The Temple is a monumental installation that bridges notions of eternity, ritual and redemption across religions and cultures. Amidst a darkened interior, a glowing nine meter tall tower is flanked by two rows of silk-covered pyramids beaming light above. The shadows cast by their metal vertebrae onto the ceiling evoke moving clouds and constellations, while the pyramids below are like monuments linking heaven and earth.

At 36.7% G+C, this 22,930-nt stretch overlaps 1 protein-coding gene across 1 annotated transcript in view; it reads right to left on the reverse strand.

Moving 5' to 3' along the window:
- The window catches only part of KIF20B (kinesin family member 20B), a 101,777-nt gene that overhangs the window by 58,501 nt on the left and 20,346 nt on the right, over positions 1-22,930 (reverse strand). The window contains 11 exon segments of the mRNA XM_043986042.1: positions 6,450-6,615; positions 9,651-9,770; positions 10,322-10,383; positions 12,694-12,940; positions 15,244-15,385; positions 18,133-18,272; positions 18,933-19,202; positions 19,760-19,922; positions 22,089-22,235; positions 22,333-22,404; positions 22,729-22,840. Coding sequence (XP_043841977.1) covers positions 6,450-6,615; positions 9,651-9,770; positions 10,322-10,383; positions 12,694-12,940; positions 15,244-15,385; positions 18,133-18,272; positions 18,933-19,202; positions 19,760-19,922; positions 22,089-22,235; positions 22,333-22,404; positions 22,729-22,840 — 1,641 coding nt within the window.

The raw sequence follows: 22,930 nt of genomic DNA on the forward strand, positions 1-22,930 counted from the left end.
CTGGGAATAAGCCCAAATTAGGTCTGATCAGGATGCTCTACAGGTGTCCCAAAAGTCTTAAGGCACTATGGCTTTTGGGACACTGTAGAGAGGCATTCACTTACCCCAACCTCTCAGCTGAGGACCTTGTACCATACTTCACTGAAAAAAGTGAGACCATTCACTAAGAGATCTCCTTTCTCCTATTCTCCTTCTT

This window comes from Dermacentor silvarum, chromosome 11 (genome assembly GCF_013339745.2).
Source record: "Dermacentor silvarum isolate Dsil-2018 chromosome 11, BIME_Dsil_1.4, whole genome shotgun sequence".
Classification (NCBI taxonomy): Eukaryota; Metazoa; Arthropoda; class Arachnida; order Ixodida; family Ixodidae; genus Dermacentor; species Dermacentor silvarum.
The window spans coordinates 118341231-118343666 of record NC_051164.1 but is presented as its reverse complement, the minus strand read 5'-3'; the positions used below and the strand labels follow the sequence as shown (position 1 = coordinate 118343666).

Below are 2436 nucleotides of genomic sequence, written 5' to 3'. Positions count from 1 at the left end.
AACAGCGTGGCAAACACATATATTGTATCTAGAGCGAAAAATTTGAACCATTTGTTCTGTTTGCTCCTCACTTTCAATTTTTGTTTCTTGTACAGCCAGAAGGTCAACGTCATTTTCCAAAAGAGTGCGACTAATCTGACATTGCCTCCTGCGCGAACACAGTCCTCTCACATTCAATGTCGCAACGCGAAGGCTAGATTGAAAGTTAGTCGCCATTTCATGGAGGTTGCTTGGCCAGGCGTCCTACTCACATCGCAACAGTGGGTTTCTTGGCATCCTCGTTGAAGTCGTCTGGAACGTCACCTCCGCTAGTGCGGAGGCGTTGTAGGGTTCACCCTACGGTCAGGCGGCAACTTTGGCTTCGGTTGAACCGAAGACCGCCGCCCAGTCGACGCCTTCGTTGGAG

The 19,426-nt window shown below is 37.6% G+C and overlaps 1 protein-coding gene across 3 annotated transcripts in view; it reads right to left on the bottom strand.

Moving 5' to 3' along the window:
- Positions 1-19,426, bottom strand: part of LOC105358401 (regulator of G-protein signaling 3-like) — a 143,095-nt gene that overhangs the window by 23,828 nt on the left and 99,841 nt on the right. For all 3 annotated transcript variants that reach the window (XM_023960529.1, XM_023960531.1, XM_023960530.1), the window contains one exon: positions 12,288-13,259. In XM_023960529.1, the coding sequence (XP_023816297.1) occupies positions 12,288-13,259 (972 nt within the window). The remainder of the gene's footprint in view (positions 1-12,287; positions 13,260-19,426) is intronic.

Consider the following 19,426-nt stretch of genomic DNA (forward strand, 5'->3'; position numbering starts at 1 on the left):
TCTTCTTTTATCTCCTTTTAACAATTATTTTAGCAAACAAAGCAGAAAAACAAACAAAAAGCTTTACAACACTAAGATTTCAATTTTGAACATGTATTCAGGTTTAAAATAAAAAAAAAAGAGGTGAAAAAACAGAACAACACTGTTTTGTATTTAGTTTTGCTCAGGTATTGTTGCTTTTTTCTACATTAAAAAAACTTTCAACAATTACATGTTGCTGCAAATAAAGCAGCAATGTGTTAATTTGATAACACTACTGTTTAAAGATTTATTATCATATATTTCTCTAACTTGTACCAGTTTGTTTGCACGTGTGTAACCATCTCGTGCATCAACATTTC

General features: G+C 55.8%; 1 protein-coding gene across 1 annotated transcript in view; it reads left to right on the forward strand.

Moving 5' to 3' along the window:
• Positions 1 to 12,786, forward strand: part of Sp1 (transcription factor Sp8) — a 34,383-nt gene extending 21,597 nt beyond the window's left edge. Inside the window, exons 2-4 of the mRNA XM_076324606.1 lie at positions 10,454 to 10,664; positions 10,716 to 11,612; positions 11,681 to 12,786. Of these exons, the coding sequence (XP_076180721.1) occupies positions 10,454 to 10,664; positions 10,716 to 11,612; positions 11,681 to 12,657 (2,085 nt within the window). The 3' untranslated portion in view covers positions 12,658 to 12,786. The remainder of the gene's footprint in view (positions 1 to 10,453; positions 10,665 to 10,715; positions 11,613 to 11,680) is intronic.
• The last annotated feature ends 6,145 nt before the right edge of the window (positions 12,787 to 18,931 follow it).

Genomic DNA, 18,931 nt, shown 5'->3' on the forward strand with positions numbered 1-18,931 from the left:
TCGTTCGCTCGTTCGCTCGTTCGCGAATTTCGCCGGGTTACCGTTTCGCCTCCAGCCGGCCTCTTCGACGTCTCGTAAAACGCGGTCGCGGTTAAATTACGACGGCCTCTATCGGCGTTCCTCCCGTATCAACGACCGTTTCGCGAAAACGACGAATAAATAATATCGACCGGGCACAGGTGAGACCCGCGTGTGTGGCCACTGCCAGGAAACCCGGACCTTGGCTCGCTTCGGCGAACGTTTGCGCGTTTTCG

Liang created these pyramids by placing his silkworms on their iron understructures, allowing them to shroud the metal in their silk, symbolically embodying life and the sediments of time. The cold metal brings to mind artifice, industry and modernity, and its contrast with the natural softness of the silk brings to mind the Taoist stratagem of conquering the mighty through the weak. The sharp knots interlaced throughout resemble Christ’s crown of thorns from the Crucifixion. This religious connotation is echoed in the iconology of silk itself, which in China contains references to self-sacrifice, generosity, transubstantiation and resurrection. It is further underscored in the layout of the installation, which resembles that of a church interior. Having studied the philosophies of East and West for many years, The Temple and Liang’s other works touch upon themes present across civilizations, reflective of humanity’s shared fate.